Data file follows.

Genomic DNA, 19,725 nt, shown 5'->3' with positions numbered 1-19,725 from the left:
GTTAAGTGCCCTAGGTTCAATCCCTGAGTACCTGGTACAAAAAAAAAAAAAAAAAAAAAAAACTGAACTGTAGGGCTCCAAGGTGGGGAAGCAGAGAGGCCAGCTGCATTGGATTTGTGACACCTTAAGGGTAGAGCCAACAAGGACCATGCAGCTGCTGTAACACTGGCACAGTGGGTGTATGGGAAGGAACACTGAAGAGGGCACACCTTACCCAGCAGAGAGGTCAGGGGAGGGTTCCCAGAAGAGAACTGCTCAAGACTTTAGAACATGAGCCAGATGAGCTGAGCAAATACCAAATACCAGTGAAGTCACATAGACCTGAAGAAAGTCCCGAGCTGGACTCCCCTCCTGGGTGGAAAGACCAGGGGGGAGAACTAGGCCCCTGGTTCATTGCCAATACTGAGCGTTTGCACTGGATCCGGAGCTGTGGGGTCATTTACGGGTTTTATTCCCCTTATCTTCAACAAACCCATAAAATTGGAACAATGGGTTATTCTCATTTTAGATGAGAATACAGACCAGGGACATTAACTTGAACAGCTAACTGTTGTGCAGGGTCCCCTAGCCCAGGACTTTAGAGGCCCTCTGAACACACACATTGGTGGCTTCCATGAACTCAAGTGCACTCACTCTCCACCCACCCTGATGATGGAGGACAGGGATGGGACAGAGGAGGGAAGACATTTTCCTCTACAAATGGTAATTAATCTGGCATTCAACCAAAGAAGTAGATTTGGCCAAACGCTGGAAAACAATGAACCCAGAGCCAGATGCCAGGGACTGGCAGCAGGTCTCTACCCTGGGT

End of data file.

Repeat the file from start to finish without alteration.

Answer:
Genomic DNA, 19,725 nt, shown 5'->3' with positions numbered 1-19,725 from the left:
GTTAAGTGCCCTAGGTTCAATCCCTGAGTACCTGGTACAAAAAAAAAAAAAAAAAAAAAAAACTGAACTGTAGGGCTCCAAGGTGGGGAAGCAGAGAGGCCAGCTGCATTGGATTTGTGACACCTTAAGGGTAGAGCCAACAAGGACCATGCAGCTGCTGTAACACTGGCACAGTGGGTGTATGGGAAGGAACACTGAAGAGGGCACACCTTACCCAGCAGAGAGGTCAGGGGAGGGTTCCCAGAAGAGAACTGCTCAAGACTTTAGAACATGAGCCAGATGAGCTGAGCAAATACCAAATACCAGTGAAGTCACATAGACCTGAAGAAAGTCCCGAGCTGGACTCCCCTCCTGGGTGGAAAGACCAGGGGGGAGAACTAGGCCCCTGGTTCATTGCCAATACTGAGCGTTTGCACTGGATCCGGAGCTGTGGGGTCATTTACGGGTTTTATTCCCCTTATCTTCAACAAACCCATAAAATTGGAACAATGGGTTATTCTCATTTTAGATGAGAATACAGACCAGGGACATTAACTTGAACAGCTAACTGTTGTGCAGGGTCCCCTAGCCCAGGACTTTAGAGGCCCTCTGAACACACACATTGGTGGCTTCCATGAACTCAAGTGCACTCACTCTCCACCCACCCTGATGATGGAGGACAGGGATGGGACAGAGGAGGGAAGACATTTTCCTCTACAAATGGTAATTAATCTGGCATTCAACCAAAGAAGTAGATTTGGCCAAACGCTGGAAAACAATGAACCCAGAGCCAGATGCCAGGGACTGGCAGCAGGTCTCTACCCTGGGT